A cap 31 is provided for covering the distal end of the barrel 11 to keep the nib 19 from drying out and prevent inadvertent marking. The cap 31 makes a releasable friction fit with a cylindrical section of the barrel 11 between the flattened surface 25 and the plug 17. When the cap is removed it can be placed over the plug 17 and makes a friction fit with the cylindrical wall of the plug 17 to provide an axial extension to the pen body making a configuration suitable for marking as shown in FIG. 4.
The above described construction enables the user to flush the nib with ink as he is marking simply by squeezing the barrel 11 with finger pressure between the thumb and the index finger with the index finger covering the vent hole 29. This action is accomplished with little or no change from the finger position used in marking with the surgical marker. As a result of the increase pressure in the reservoir, the gentian ink is forced out through the nib and flushes the nib with ink. This action enables the marker pen to mark on oil, grease or debris bearing surfaces, such as human skin. After the nib has become clogged, the squeezing action applies hydraulic pressure to clogged pores in the nib. The hydraulic pressure will unseat clogging material from the pores and thus unclog the nib.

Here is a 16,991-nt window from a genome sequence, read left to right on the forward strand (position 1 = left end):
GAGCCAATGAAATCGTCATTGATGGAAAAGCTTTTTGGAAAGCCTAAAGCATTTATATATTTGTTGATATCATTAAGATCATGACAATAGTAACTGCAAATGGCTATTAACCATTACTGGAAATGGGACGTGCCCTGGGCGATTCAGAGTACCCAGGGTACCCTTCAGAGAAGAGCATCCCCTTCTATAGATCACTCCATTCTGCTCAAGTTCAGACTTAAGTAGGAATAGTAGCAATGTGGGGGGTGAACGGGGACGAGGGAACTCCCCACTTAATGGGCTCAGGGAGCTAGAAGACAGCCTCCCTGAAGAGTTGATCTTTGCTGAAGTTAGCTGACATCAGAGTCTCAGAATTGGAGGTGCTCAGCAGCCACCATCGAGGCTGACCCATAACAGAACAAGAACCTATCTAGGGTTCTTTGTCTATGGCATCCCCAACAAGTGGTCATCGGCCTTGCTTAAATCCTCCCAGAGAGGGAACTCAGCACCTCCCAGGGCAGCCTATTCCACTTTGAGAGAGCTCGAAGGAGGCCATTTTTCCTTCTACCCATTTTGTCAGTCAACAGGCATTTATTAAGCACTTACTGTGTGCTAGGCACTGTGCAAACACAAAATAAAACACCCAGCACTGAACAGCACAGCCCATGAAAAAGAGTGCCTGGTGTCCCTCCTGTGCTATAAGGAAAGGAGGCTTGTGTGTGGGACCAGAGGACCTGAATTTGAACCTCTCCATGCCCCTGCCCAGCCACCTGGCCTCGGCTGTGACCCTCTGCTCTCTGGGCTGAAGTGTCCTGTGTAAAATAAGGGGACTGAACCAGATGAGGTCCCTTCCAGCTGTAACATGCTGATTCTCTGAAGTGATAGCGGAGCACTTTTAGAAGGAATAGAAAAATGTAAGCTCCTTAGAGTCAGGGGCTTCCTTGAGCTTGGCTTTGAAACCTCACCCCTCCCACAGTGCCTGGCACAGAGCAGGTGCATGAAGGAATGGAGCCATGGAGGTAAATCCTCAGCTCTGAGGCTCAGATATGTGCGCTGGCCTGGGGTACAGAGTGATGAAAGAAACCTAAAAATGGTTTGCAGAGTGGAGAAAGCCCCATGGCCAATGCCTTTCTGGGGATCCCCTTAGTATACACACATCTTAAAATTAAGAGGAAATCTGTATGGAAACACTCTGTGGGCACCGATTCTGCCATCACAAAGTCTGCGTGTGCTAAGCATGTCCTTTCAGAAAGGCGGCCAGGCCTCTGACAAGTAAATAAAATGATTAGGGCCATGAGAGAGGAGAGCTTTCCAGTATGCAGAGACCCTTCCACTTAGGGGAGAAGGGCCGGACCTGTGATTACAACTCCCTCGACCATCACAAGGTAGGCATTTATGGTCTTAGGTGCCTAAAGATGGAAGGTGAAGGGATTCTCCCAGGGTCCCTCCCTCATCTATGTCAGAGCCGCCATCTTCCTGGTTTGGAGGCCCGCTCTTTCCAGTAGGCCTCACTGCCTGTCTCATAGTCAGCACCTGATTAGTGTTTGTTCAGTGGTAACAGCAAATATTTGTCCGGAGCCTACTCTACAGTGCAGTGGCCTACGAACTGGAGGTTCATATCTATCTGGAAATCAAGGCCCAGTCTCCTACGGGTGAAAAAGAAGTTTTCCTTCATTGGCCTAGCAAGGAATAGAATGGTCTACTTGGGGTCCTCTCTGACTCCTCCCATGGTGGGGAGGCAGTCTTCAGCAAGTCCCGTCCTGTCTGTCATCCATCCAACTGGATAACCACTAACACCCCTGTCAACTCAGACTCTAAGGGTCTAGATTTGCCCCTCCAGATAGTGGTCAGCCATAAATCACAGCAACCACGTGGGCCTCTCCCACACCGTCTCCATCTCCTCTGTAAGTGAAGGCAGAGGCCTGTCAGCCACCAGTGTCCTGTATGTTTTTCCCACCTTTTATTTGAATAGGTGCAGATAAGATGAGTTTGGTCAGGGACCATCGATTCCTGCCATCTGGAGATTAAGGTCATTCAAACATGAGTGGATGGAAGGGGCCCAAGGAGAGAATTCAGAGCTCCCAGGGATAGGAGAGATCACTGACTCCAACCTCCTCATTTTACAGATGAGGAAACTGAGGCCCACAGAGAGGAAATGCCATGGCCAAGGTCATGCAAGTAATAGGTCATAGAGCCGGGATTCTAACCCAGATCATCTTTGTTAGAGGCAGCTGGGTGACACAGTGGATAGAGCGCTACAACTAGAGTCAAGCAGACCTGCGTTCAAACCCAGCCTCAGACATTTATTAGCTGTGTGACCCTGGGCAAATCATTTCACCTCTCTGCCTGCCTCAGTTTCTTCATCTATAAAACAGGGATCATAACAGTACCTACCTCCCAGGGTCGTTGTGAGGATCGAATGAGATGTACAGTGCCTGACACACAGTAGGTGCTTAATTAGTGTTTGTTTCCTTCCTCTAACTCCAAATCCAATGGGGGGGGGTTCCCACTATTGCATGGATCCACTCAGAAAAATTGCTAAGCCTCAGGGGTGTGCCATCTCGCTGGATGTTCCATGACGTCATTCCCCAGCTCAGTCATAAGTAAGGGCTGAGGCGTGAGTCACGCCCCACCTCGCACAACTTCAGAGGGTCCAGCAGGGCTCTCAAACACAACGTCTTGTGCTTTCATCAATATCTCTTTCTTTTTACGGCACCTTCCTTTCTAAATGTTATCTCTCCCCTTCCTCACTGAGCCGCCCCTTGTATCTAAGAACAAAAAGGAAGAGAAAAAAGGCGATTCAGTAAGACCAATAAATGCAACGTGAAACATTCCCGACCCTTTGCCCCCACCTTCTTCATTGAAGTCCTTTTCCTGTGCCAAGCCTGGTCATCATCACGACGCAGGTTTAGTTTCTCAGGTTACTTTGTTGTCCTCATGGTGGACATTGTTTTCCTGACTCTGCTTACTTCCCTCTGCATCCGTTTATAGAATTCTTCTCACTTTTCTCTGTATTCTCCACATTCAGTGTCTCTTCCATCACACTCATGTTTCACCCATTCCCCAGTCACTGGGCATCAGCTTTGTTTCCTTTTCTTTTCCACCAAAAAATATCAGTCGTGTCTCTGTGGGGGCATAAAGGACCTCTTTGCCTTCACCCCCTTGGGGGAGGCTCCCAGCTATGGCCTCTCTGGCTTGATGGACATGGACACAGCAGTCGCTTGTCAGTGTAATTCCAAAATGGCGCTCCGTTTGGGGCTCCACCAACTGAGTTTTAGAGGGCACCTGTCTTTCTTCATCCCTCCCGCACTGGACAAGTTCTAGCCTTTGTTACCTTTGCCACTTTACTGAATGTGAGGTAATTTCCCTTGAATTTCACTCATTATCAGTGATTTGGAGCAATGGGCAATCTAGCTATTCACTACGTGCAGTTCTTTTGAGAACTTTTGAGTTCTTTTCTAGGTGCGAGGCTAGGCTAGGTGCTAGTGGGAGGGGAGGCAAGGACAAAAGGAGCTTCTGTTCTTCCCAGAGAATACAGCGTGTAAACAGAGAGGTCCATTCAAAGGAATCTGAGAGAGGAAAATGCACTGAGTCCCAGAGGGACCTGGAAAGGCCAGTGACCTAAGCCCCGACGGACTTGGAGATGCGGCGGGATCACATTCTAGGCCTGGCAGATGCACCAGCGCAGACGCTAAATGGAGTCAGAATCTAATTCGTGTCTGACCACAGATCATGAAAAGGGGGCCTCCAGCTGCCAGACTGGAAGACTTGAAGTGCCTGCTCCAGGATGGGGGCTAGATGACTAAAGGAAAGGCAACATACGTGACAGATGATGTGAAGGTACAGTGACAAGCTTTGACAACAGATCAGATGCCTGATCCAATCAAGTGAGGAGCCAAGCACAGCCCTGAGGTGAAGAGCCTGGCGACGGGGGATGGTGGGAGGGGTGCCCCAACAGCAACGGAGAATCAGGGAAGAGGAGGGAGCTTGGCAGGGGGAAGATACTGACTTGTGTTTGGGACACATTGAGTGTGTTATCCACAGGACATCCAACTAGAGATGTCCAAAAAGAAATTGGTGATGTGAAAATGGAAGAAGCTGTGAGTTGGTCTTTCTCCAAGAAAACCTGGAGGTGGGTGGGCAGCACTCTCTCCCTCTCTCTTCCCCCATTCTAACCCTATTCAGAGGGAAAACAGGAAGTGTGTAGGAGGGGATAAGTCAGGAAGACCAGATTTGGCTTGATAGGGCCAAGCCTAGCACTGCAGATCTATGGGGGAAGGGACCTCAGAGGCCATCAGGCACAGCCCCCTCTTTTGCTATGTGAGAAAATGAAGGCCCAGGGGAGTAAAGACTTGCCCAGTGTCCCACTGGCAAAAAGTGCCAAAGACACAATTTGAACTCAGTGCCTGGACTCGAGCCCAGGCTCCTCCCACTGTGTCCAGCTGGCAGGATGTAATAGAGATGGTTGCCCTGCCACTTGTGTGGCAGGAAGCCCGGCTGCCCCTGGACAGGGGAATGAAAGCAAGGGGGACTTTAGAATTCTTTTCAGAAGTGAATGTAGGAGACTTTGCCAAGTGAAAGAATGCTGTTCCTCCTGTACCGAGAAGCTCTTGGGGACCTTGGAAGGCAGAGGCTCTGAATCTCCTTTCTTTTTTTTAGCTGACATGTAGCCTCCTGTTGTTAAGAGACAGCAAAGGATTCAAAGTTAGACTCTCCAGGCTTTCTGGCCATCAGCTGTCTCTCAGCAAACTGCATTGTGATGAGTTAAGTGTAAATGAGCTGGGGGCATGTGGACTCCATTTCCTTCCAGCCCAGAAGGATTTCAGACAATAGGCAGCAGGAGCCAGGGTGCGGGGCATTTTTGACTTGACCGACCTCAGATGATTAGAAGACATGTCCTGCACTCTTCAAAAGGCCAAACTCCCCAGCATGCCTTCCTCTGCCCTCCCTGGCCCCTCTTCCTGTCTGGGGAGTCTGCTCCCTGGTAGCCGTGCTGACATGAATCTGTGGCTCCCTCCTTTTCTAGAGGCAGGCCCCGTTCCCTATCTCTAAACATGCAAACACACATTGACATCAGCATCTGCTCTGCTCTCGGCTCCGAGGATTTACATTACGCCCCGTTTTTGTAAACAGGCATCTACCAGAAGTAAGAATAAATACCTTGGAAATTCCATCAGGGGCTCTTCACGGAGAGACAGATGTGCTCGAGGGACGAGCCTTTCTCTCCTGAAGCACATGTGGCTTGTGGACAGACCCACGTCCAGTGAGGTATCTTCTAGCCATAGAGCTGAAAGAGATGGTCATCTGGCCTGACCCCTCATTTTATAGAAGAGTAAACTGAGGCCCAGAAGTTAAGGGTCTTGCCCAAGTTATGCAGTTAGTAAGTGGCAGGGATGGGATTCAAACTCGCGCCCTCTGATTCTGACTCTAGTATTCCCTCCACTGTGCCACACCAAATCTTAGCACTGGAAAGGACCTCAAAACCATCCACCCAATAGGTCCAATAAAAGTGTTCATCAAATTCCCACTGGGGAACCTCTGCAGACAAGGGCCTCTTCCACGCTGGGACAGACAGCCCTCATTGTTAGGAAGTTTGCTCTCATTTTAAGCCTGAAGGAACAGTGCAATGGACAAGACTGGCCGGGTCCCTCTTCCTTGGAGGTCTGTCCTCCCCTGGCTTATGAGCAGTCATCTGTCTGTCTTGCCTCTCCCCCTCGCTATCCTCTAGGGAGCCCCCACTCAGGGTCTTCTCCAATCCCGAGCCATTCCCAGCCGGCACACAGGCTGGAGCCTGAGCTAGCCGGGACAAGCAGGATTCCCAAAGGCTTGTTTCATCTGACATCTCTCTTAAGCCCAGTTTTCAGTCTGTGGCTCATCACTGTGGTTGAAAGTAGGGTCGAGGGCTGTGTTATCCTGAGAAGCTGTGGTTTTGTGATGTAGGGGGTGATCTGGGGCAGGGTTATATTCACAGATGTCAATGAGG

The above description is the preferred embodiment of the invention and modification may be made there to without departing from the spirit and scope of the invention, which is defined in the pen in the appendant claims.